The Kentucky Derby is a cultural event that traditionally represents excellence, wealth, status, strategic horse-betting, and, unfortunately, an “old boys club,” however, Black women are flipping old-age traditions on its head at the historic Churchill Downs by inserting themselves in a conversation that historically excluded their presence. While few of us were at the posh First Turn Club event space at the 149th Kentucky Derby on Saturday at Churchill Downs, we proudly showed up and out with our fabulous and colorful hats and fascinators, a custom honored since 1875. It’s been said that no hat is too outlandish or ridiculous at Derby. The sentiment rings true, as you’ll find everything from a sea of wide-brimmed hats with feathers to embellished fascinators with sequins, and all styles are equally respected and beloved.
More importantly, though, Black women are touting these hats with pride and understanding of where they are and the chilling history that preceded them. These hats highlight a sense of understanding that we are no longer on the fringes of society, that we belong at Churchill Downs too. Aside from the pomp and circumstance of the hats, it can also be a lucrative business for Black-owned milliners who take time to craft unique creations each year for Derby season—small businesses like Tony Leon Designs and Big Day Hat Design outfit Black women yearly for the event.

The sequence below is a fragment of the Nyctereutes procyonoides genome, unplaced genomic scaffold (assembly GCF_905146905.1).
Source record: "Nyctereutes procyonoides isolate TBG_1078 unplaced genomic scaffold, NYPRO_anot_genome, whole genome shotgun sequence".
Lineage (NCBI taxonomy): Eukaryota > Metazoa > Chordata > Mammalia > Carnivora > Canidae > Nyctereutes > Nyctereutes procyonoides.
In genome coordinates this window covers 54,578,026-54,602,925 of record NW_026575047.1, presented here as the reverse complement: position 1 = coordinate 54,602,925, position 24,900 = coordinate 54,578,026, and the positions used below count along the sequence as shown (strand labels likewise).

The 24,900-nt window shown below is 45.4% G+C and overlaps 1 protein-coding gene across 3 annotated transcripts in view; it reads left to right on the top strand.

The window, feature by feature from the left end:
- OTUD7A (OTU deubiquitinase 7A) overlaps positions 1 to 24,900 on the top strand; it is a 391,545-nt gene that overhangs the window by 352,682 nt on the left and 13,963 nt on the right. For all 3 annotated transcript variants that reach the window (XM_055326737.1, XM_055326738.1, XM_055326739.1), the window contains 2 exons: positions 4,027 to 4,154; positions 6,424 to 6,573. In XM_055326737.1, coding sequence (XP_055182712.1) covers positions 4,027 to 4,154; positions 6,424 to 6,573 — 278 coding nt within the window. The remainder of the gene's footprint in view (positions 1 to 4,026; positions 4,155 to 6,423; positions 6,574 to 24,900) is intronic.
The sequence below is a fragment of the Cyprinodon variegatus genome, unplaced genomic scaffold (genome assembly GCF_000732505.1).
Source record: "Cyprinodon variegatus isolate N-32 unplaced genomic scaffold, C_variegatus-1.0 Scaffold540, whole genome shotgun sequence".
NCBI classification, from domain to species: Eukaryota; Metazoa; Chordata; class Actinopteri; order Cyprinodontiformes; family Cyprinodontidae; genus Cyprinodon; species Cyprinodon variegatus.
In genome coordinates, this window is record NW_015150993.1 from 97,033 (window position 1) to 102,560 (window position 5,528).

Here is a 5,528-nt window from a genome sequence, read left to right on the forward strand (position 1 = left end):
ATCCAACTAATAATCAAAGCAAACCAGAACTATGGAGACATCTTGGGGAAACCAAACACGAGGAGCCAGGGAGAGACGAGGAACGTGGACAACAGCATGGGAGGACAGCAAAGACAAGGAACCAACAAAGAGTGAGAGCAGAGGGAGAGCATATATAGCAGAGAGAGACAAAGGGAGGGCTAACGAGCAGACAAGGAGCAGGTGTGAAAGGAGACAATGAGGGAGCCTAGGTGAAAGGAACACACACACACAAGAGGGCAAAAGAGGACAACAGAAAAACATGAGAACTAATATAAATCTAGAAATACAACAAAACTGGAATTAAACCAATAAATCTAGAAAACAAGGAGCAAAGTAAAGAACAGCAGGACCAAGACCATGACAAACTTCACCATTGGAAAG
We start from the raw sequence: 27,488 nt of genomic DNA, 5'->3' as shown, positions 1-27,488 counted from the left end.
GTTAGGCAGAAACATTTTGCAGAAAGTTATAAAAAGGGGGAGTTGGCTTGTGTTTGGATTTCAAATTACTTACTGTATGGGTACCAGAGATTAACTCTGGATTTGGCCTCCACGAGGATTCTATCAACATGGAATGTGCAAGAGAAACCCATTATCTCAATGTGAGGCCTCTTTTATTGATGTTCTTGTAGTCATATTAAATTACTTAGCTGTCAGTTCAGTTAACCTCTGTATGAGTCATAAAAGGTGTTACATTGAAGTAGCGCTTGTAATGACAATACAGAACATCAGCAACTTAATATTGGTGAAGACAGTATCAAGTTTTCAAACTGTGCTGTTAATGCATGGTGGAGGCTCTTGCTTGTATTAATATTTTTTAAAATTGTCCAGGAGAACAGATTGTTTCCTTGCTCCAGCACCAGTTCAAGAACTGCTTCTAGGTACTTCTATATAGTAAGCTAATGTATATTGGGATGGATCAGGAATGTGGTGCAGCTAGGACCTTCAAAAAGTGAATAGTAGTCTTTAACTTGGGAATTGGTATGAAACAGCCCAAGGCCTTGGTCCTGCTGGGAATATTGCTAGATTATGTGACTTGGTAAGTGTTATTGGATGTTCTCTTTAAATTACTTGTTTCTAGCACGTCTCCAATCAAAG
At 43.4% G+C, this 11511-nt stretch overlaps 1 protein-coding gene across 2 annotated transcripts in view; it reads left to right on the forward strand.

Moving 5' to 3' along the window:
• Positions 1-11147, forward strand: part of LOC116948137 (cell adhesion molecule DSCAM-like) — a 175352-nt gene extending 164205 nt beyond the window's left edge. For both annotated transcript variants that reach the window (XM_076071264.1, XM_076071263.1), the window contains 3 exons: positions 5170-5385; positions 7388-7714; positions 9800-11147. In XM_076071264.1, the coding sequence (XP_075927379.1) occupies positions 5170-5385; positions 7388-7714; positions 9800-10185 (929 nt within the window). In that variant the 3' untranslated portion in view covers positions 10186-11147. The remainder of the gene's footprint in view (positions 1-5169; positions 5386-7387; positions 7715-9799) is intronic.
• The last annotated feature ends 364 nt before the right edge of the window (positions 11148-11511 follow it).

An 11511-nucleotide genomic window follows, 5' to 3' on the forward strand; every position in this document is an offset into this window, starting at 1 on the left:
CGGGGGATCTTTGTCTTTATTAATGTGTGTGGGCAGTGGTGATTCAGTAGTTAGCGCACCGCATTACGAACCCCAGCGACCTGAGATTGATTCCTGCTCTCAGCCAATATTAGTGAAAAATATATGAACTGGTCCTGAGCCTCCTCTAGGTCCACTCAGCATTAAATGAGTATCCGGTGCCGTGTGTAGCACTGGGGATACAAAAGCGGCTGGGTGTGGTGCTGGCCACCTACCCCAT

“The Derby culture is hat culture that includes men and women regardless of income. You’ll find a Derby hat at a backyard barbecue on Derby weekend, or you’ll see them at the First Turn Club or millionaires row at ChurchillDowns. As a Black woman, I at to show my presence. The hat designs are a way of expressing our presence. The bigger, the better. We are here!” says Cecily Unseld, a Louisville, Kentucky native and registered nurse to ESSENCE.
She continues, “There is a history of exclusion with the Kentucky Derby. I think it’s imperative to show up and stand proudly, as we are a part of the Kentucky Derby history and are supposed to be here.”
With that said, see some fabulous Black women and their hats at the 149th Kentucky Derby.
Saddiqua Reynolds and Cecily and Daryle Unseld
Nicole Yates, Cecily Unseld, and Tracy Davis
Kellie Stallard, Yvette Gentry, and Nicole Yates
Nicole Yates and Cheryl Peterson Guess
ESSENCE Lifestyle Editor, Dominique Fluker